When Thrive.NEL first launched, GPs referred patients to Link Workers who created an action plan with them before offering a pre-determined set of social activities including gym memberships, nutritional support, and a gardening course. However, the Link Workers soon realised that people wanted more than what was on offer. The flexibility enabled by an outcomes-based approach meant the partnership could work with people accessing the service to rethink and redesign it.
Now Thrive.NEL has a range of new community groups – often created from scratch and led by service users – including a knitting group, a fishing group, a diabetes healthy eating group and a baking club. Making service users not only the co-designers of what is provided, but sometimes also the implementers of provision significantly increases their sense of agency – something that is often taken away through standard referral processes.
Thrive.NEL’s success – backed up by a comprehensive dataset combining outcomes from individuals with NHS usage data – has provided vital lessons for Humber and North Yorkshire Integrated Care System and the national Social Prescribing model.Andthe numbers speak for themselves.
At the end of March 2023, Thrive.NEL had supported 1,538 individuals, just over 50% of whom live in the 10% most deprived areas in England. Of those who accessed the service for 12 months, 93% improved their well-being, increasing to 99% after two years in the service.
Lisa Hilder, Assistant Director for Strategic Planning at Humber and North Yorkshire ICB and the visionary architect behind Thrive.NEL says: “Participants report that the interaction with the social prescribing programme has been life changing.”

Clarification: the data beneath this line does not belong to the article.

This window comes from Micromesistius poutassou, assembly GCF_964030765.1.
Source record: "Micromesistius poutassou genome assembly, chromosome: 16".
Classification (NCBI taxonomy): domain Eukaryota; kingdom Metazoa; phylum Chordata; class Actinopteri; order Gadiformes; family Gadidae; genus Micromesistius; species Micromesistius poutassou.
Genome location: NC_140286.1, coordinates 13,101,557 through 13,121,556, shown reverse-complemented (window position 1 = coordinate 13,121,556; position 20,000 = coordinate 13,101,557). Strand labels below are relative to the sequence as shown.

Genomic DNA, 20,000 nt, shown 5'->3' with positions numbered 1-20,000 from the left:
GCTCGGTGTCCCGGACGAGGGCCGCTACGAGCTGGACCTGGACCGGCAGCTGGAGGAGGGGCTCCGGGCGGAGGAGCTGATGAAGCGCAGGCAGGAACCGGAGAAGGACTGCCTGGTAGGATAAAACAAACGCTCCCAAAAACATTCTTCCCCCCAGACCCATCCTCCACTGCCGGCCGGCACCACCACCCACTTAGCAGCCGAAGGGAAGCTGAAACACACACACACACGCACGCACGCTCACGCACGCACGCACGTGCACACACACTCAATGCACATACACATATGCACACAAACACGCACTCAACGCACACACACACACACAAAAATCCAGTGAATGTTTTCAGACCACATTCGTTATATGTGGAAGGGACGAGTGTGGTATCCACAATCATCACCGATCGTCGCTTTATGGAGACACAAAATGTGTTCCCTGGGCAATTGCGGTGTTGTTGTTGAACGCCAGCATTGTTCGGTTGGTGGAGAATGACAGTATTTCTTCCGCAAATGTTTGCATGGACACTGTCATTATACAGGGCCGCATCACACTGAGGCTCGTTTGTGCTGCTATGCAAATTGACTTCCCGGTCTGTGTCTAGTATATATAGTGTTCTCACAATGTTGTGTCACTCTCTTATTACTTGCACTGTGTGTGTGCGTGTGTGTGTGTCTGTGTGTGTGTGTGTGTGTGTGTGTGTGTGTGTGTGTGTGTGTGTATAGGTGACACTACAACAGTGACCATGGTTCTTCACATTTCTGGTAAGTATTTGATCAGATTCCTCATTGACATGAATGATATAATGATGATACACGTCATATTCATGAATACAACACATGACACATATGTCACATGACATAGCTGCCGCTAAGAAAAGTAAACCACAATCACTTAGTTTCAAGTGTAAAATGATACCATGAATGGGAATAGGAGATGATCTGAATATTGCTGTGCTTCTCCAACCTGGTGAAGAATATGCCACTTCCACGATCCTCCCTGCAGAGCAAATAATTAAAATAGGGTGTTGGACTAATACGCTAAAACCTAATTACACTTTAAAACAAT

But the benefits don’t stop there.
People who successfully complete Thrive.NEL use secondary care much less than they did two years before accessing the service, reducing their cost to the system by 18.5%. Compare this with people locally who haven’t taken part in the programme* and the results are stark: their cost to the system increases by 16.2% over the same time period.
The total secondary care saving – including in patient and A&E – for each person accessing Thrive.NEL is 35%, and their primary care use is reduced by 11% on average.
The benefits of community power are real and measurable. It improves outcomes for local communities, strengthens the sense of local ownership over public services and significantly reduces demand on our already stretched health system.
Hilder adds: “I think this approach can be adopted for a whole range of clinical areas of practice and the ability to understand the outcomes and the impacts that we are achieving is quite significant both in terms of improving local people’s health and making the best use of our public sector investment.”
The question is no longer ‘how do we find the budget to embrace community approaches?’. The data is clear: we can’t afford not to. Every year the costs of not embracing community power continue to rise. The question now is simply ‘when can we get started?’.
For a longer analysis from Bridges Outcomes Partnership and further examples of community power in action, please visit People-powered Partnerships.
*Using a randomly selected, demographically similar comparison cohort in North East Lincolnshire.